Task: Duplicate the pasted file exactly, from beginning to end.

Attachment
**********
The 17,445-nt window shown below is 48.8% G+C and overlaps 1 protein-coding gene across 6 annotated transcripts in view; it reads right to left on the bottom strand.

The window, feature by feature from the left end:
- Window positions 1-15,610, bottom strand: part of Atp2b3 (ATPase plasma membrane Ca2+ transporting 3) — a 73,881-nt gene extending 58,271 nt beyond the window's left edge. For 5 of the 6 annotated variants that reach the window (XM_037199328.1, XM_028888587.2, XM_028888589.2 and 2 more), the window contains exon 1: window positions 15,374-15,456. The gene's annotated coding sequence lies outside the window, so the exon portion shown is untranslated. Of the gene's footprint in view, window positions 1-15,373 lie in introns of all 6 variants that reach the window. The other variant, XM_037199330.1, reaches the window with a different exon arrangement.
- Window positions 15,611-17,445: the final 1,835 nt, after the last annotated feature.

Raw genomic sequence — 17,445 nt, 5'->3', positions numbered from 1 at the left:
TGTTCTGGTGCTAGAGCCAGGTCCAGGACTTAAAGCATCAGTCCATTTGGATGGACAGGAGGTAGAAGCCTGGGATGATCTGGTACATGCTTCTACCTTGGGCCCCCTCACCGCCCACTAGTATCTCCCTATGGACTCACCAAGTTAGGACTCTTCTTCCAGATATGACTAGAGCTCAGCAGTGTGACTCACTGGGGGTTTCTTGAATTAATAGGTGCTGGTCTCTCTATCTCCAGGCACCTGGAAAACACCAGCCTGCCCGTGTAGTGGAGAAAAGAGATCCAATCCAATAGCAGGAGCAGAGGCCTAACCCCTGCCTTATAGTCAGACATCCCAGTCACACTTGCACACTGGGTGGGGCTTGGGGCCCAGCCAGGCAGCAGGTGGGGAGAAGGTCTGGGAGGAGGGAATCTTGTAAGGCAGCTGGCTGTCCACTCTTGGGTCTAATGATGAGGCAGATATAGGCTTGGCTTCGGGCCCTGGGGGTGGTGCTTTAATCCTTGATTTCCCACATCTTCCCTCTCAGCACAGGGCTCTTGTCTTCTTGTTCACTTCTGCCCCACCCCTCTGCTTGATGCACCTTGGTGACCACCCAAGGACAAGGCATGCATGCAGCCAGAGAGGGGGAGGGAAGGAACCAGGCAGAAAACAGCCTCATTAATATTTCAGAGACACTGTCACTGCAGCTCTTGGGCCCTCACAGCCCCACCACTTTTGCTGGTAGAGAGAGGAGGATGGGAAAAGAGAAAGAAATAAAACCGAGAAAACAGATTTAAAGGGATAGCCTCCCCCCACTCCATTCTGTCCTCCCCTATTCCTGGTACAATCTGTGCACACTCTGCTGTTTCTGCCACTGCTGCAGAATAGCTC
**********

The 17,445-nt window shown below is 48.8% G+C and overlaps 1 protein-coding gene across 6 annotated transcripts in view; it reads right to left on the bottom strand.

The window, feature by feature from the left end:
- Window positions 1-15,610, bottom strand: part of Atp2b3 (ATPase plasma membrane Ca2+ transporting 3) — a 73,881-nt gene extending 58,271 nt beyond the window's left edge. For 5 of the 6 annotated variants that reach the window (XM_037199328.1, XM_028888587.2, XM_028888589.2 and 2 more), the window contains exon 1: window positions 15,374-15,456. The gene's annotated coding sequence lies outside the window, so the exon portion shown is untranslated. Of the gene's footprint in view, window positions 1-15,373 lie in introns of all 6 variants that reach the window. The other variant, XM_037199330.1, reaches the window with a different exon arrangement.
- Window positions 15,611-17,445: the final 1,835 nt, after the last annotated feature.

Raw genomic sequence — 17,445 nt, 5'->3', positions numbered from 1 at the left:
TGTTCTGGTGCTAGAGCCAGGTCCAGGACTTAAAGCATCAGTCCATTTGGATGGACAGGAGGTAGAAGCCTGGGATGATCTGGTACATGCTTCTACCTTGGGCCCCCTCACCGCCCACTAGTATCTCCCTATGGACTCACCAAGTTAGGACTCTTCTTCCAGATATGACTAGAGCTCAGCAGTGTGACTCACTGGGGGTTTCTTGAATTAATAGGTGCTGGTCTCTCTATCTCCAGGCACCTGGAAAACACCAGCCTGCCCGTGTAGTGGAGAAAAGAGATCCAATCCAATAGCAGGAGCAGAGGCCTAACCCCTGCCTTATAGTCAGACATCCCAGTCACACTTGCACACTGGGTGGGGCTTGGGGCCCAGCCAGGCAGCAGGTGGGGAGAAGGTCTGGGAGGAGGGAATCTTGTAAGGCAGCTGGCTGTCCACTCTTGGGTCTAATGATGAGGCAGATATAGGCTTGGCTTCGGGCCCTGGGGGTGGTGCTTTAATCCTTGATTTCCCACATCTTCCCTCTCAGCACAGGGCTCTTGTCTTCTTGTTCACTTCTGCCCCACCCCTCTGCTTGATGCACCTTGGTGACCACCCAAGGACAAGGCATGCATGCAGCCAGAGAGGGGGAGGGAAGGAACCAGGCAGAAAACAGCCTCATTAATATTTCAGAGACACTGTCACTGCAGCTCTTGGGCCCTCACAGCCCCACCACTTTTGCTGGTAGAGAGAGGAGGATGGGAAAAGAGAAAGAAATAAAACCGAGAAAACAGATTTAAAGGGATAGCCTCCCCCCACTCCATTCTGTCCTCCCCTATTCCTGGTACAATCTGTGCACACTCTGCTGTTTCTGCCACTGCTGCAGAATAGCTC